July 25 (IFR) - Uruguay has enough cash on hand to cover
debt payments over the next year but could still come to the
international bond markets for funding in 2013, according to the
country's head of public credit.
"We're always looking at opportunities," Azucena Arbeleche
told IFR in an interview. "If you look at our history, we're in
the international markets at least once a year."
Uruguay recently completed roadshows for investors in Peru,
Colombia and Chile, and filed a shelf with the SEC to issue up
to US$4.9 billion in new debt - both moves intended to keep the
country ready if an issuance window opens.
And with another investment-grade rating in hand - its
third, this time from Fitch, in March - Uruguay can now arguably
consider a broader set of financing options.
That is a considerable development after the country spent
years shrinking its exposure to dollar liabilities in order to
shed its junk bond ratings.
According to Arbeleche, 59% of the sovereign's debt is now
denominated in local currency, putting it way ahead of its
original 2014 target of 45%.
Furthermore, she said, rollover risks have been considerably
diminished with average maturities of 11 years and just 3% of
Uruguay's debt maturing over the next 12 months.
Its recent investor meetings were prompted by interest from
local accounts during the sovereign's last foray into the
international markets in November 2012, when it issued a total
of US$854m in new 2045s as part of a cash tender and exchange to
mop up shorter-dated and more expensive euro and dollar bonds.
Accessing the market may be a tougher proposition in the
current environment, though.
Investors have been shying away from emerging markets (EM)
debt on fears that the Federal Reserve will soon unwind the
asset-buying program that has bolstered the asset class.
And Uruguay is likely to face questions about monetary and
fiscal policies that strategists argue have sent the peso lower
and imposed substantial losses on foreigners holding local
In June, capital controls were imposed on non-residents, who
own nearly half the outstanding local sovereign debt and are now
required to deposit 50% of their investments with the central
That move seemed ill-timed given the reversal of investor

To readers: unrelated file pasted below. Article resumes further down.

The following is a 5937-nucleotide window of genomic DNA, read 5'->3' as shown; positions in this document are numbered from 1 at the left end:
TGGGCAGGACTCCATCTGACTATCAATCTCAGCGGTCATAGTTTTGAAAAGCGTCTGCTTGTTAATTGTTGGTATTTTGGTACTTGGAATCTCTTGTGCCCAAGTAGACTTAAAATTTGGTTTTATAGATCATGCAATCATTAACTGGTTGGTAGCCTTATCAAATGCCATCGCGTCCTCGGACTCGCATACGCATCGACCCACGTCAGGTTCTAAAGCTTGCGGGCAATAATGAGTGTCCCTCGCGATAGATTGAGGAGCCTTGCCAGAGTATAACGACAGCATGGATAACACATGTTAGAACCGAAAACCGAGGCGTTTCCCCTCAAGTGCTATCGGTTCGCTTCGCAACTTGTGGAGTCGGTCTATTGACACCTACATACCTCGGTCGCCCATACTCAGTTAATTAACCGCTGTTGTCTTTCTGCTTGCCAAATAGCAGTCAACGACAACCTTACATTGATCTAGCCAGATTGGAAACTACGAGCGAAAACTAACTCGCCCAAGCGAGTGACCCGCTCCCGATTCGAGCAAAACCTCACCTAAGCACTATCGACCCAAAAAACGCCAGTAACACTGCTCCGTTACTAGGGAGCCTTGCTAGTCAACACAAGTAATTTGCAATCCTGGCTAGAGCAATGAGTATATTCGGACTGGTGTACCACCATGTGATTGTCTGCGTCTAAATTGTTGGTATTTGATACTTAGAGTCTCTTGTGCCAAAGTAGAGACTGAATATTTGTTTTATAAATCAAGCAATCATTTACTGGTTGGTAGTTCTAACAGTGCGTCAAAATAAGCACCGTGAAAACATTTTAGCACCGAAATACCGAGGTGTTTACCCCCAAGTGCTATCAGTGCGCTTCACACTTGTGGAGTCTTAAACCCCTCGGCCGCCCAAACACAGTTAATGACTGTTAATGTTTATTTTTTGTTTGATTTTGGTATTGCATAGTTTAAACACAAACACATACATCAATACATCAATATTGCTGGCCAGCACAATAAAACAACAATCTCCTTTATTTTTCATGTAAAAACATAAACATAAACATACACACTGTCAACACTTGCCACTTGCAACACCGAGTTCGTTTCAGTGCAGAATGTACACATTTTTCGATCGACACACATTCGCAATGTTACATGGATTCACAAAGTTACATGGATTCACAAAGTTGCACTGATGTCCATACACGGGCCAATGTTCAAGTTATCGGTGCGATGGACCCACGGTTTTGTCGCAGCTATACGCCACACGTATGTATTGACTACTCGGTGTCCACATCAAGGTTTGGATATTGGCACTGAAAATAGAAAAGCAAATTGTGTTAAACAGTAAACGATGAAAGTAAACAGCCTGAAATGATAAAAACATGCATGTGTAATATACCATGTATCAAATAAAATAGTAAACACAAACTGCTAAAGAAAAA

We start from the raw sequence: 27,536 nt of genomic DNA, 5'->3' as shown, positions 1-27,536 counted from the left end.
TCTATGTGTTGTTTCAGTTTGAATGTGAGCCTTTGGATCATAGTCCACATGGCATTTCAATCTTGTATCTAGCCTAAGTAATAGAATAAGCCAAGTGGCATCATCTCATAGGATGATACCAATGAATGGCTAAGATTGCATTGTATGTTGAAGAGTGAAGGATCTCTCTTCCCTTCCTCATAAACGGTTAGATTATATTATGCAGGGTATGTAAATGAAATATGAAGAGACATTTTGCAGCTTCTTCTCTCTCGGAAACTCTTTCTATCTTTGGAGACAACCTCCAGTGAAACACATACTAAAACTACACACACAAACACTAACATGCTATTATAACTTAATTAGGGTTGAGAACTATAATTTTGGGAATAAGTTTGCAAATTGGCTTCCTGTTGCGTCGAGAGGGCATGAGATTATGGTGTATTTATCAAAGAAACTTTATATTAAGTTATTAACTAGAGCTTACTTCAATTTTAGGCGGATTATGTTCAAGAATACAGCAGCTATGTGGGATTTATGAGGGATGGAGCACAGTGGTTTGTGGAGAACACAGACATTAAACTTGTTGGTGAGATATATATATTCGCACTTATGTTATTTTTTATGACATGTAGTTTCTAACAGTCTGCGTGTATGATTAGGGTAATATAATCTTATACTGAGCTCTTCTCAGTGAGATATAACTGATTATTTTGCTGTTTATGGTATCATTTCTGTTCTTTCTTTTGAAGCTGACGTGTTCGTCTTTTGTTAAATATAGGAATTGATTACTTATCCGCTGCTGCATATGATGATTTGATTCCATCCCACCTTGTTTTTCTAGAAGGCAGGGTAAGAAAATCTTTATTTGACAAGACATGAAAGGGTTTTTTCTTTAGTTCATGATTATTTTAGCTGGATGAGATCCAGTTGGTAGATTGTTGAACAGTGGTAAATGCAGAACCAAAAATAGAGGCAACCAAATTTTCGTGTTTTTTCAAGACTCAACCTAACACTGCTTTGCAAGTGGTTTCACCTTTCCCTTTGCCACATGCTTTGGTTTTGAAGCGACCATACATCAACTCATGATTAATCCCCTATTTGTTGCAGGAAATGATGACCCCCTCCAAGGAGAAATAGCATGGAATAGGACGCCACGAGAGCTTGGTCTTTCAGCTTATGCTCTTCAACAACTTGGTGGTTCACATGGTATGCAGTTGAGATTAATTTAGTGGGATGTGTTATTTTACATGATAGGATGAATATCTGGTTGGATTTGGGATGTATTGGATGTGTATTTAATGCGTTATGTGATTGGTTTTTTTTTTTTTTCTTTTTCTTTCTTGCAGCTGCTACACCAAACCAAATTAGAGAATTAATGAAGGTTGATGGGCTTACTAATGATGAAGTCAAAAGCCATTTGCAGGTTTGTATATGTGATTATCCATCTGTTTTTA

flows from the region, not to mention that the currency then
weakened amid rising inflation concerns.
The policy of the central bank and the government is being
questioned, and some analysts even wonder whether Uruguay will
be able to keep its investment-grade rating long term.
But Arbeleche said that the controls do not apply to
investors wishing to rollover existing bonds into new
"We are not seeing additional inflows because of the
measures we adopted, but non-residents didn't sell their
securities," she said.
And she insists that if further rates volatility closes off
the markets to EM issuers, the country has some US$2 billion
worth of contingency lines available with multilaterals - and
that using them is already part of the sovereign's strategy, and
thus would not be seen as a credit negative.
Earlier in the year, Uruguay became the first sovereign
to pre-pay IDB loans and participate in the bank's new resource
reallocation program, which allows governments to access
contingent credit lines.
This made sense because the rates on the loans were above
the sovereign's cost of funding, and because a contingent credit
line reduces a country's cost of carry, as coupon payments are
not required until it is drawn on.
Before the back-up in US rates and the subsequent turn in
sentiment toward EM, Uruguay bonds - particularly the
inflation-linked local currency instruments - benefited from the
investor hunt for yield as well as the rarity value of its
Although its longer dated 2045s have sold off - they were
trading Thursday at a yield of 5.18%-5.11% - its dollar 2022s
were around 3.92%-3.81%, showing the sovereign still enjoys
attractive pricing prospects.
And bankers believe the country could be welcomed by
investors if it is indeed ready to return to the funding
"I think the window is open if Uruguay wants to do
something," one said.
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